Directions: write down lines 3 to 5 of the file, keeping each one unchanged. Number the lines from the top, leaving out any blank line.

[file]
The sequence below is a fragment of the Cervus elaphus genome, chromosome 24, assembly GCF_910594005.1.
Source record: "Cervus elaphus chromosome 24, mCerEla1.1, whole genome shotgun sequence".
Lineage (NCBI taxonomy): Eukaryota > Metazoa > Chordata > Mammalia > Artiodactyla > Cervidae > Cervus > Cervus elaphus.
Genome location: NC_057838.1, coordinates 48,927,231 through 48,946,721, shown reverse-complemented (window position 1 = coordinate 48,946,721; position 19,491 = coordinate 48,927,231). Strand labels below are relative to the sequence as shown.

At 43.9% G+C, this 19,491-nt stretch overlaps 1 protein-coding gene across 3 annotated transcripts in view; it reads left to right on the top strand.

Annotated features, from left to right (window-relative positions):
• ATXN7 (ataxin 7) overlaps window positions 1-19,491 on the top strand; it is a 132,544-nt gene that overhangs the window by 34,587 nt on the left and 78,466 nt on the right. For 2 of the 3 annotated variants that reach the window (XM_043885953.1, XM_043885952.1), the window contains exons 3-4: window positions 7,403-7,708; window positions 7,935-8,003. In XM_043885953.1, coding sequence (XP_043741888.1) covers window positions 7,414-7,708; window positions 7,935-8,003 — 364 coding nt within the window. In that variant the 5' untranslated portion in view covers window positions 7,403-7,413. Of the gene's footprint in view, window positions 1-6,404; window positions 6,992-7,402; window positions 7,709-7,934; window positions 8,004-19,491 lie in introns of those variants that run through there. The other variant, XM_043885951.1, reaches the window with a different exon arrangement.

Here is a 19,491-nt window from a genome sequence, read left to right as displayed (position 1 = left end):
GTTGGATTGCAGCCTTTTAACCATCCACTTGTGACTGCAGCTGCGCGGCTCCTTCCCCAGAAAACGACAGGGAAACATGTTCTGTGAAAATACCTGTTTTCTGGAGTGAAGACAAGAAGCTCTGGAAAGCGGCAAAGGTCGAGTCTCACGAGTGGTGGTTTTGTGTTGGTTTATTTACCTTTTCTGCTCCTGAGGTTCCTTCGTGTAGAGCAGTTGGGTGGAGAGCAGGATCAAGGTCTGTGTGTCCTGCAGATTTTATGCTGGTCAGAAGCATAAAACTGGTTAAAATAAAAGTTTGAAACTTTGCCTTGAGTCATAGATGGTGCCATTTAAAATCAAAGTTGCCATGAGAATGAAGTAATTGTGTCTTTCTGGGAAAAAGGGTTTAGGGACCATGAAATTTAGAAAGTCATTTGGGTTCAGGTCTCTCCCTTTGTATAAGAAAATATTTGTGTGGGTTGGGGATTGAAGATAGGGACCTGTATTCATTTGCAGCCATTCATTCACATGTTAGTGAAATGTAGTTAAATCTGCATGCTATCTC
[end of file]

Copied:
Lineage (NCBI taxonomy): Eukaryota > Metazoa > Chordata > Mammalia > Artiodactyla > Cervidae > Cervus > Cervus elaphus.
Genome location: NC_057838.1, coordinates 48,927,231 through 48,946,721, shown reverse-complemented (window position 1 = coordinate 48,946,721; position 19,491 = coordinate 48,927,231). Strand labels below are relative to the sequence as shown.

At 43.9% G+C, this 19,491-nt stretch overlaps 1 protein-coding gene across 3 annotated transcripts in view; it reads left to right on the top strand.